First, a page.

The Stage 3 water restrictions that are being used to restrict household water consumption in Melbourne arise because water is under-priced so that an excess demand for it must be dealt with by means of restrictions.
The main implication for households is that gardens in Melbourne can only be hosed twice a week for 2 hours in the evening. In addition, if you wish to top up your swimming pool, you must use a bucket and a tap – not a hose.
These restrictions are asinine given that the water shortages are a longer-term not a short-term issue. The best way of rationing something like water in the longer-term is to charge a price that clears the market for it. Then the water that is used goes to its highest-valued uses. If one does insist that pricing must reflect distributional concerns, so poor people need access to water at low prices, then a two-block scheme can be used. Water is given at low or zero price up to a fixed number of liters per month and is then charged at a sufficiently high rate to clear the market. This two-block scheme is better than the current three-block scheme but inferior to a scheme where every consumer is charged the same price (the scarcity value of water at the margin) with poor consumers rebated all or part of the implied costs that would have been incurred in providing the subsidized water at the initial low rate. They cannot be worse-off since they can use the subsidy to pay for the efficiently priced water or for anything else they might want.
The restrictions are being policed by ‘water police’ and dobbing-in your neighbor is widespread and encouraged. Quote: ‘To report a breach, call 13WATER (139 2837)’. Dobbing-in is something I intrinsically dislike, particularly at the neighborhood level, but some I know self-righteously see it as their moral duty. I always find it interesting that such measures are introduced by our Labor government comrades.
The restrictions though are having some good economic effects as would just charging higher prices. Swimming pool covers are being sold which reduce evaporation from pools and hence the need to top up. New pools can be filled with salty aquifer water which will be delivered onsite for about $2000 for an average pool.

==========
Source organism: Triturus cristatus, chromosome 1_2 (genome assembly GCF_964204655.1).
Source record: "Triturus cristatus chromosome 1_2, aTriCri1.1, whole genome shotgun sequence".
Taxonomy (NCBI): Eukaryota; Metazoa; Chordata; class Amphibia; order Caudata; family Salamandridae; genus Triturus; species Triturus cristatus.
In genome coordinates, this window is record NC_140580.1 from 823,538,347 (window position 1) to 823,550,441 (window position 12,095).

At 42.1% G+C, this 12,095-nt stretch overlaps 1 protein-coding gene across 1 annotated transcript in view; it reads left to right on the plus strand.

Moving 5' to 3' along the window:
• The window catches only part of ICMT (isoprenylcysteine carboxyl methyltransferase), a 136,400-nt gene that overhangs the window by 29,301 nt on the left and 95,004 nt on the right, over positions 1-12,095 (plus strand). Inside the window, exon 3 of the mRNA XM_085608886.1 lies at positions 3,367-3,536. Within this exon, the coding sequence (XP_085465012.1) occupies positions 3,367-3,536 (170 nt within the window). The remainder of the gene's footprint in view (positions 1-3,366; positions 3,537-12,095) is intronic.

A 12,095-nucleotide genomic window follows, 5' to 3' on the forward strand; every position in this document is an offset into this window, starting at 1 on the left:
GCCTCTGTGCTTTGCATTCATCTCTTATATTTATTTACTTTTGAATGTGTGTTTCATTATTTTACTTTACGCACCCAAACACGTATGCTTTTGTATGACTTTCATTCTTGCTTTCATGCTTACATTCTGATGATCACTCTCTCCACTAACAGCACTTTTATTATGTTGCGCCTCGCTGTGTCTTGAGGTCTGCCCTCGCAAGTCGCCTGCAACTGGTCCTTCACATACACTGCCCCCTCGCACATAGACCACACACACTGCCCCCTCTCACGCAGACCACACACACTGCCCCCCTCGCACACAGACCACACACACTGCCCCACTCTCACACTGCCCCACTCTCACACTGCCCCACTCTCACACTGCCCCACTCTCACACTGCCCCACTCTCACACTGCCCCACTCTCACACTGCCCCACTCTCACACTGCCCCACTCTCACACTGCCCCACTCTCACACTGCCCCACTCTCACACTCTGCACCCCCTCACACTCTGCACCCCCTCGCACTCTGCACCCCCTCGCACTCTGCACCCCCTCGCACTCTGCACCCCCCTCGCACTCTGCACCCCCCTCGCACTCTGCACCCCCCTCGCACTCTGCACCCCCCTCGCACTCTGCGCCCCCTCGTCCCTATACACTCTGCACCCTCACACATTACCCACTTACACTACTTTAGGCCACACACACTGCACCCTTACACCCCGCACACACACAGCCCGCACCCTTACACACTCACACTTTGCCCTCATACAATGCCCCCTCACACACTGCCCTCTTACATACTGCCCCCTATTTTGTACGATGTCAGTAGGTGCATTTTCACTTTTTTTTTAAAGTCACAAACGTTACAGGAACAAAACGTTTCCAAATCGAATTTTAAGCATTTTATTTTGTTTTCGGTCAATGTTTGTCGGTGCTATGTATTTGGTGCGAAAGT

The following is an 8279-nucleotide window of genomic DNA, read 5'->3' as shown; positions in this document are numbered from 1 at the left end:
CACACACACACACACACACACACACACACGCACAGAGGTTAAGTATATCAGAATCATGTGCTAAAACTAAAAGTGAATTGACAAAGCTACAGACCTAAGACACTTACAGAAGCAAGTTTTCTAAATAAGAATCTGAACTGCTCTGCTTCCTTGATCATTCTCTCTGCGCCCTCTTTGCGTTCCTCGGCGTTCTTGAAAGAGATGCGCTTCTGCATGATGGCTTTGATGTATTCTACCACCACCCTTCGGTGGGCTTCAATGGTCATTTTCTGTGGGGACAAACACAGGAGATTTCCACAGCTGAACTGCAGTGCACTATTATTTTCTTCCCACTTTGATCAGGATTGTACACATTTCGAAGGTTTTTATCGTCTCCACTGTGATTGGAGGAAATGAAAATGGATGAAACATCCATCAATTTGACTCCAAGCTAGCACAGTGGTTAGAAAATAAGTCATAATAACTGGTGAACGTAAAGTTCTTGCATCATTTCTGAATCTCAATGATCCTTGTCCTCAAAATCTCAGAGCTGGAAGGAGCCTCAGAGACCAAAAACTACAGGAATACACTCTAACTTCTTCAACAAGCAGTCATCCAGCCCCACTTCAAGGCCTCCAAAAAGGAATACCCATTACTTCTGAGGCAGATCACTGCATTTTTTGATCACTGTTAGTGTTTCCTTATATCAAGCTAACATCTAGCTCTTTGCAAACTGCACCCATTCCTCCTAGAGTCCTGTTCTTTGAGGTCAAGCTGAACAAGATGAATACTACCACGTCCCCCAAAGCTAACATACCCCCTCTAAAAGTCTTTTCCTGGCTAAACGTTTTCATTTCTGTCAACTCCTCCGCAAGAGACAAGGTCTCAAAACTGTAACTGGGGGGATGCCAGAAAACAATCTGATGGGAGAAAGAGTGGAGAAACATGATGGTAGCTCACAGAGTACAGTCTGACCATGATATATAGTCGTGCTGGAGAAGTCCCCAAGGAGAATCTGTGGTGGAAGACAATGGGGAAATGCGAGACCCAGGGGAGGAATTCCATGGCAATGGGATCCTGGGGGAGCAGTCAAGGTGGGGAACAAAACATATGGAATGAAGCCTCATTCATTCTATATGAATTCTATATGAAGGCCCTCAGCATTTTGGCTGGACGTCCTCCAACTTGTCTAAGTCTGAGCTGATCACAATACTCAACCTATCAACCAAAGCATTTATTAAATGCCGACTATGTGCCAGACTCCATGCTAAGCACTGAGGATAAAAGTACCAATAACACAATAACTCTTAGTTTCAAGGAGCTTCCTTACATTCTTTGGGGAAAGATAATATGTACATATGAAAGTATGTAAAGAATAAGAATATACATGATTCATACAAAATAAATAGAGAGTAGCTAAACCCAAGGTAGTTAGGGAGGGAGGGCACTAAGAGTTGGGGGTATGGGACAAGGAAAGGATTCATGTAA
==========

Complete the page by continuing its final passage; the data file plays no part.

With respect to gardens the water shortage is encouraging more sensible watering practices such as the use of grey water and rainwater tanks. It is also encouraging people to pave yards rather than to pursue high maintenance lawns – the paving moreover, in some cases, is porous and allows water to soak into the ground supporting adjacent gardens – rather than becoming runoff. Finally, the restrictions are driving people to reconsider the case for native gardens which, as I have long argued, make sense on the basis both of aesthetics, environmental benefits and particularly, in the present context, of being water-friendly.
These moves to rationalize water use have reduced demand but would work more effectively with rational water pricing. This would also send out the correct signals for firms to augment private water supplies and for both firms and households to recycle.
Finally, rational pricing would also allow gardening fanatics and swimming enthusiasts to enjoy their pleasures and to pay for such pleasures by funding the cost of these indulgences.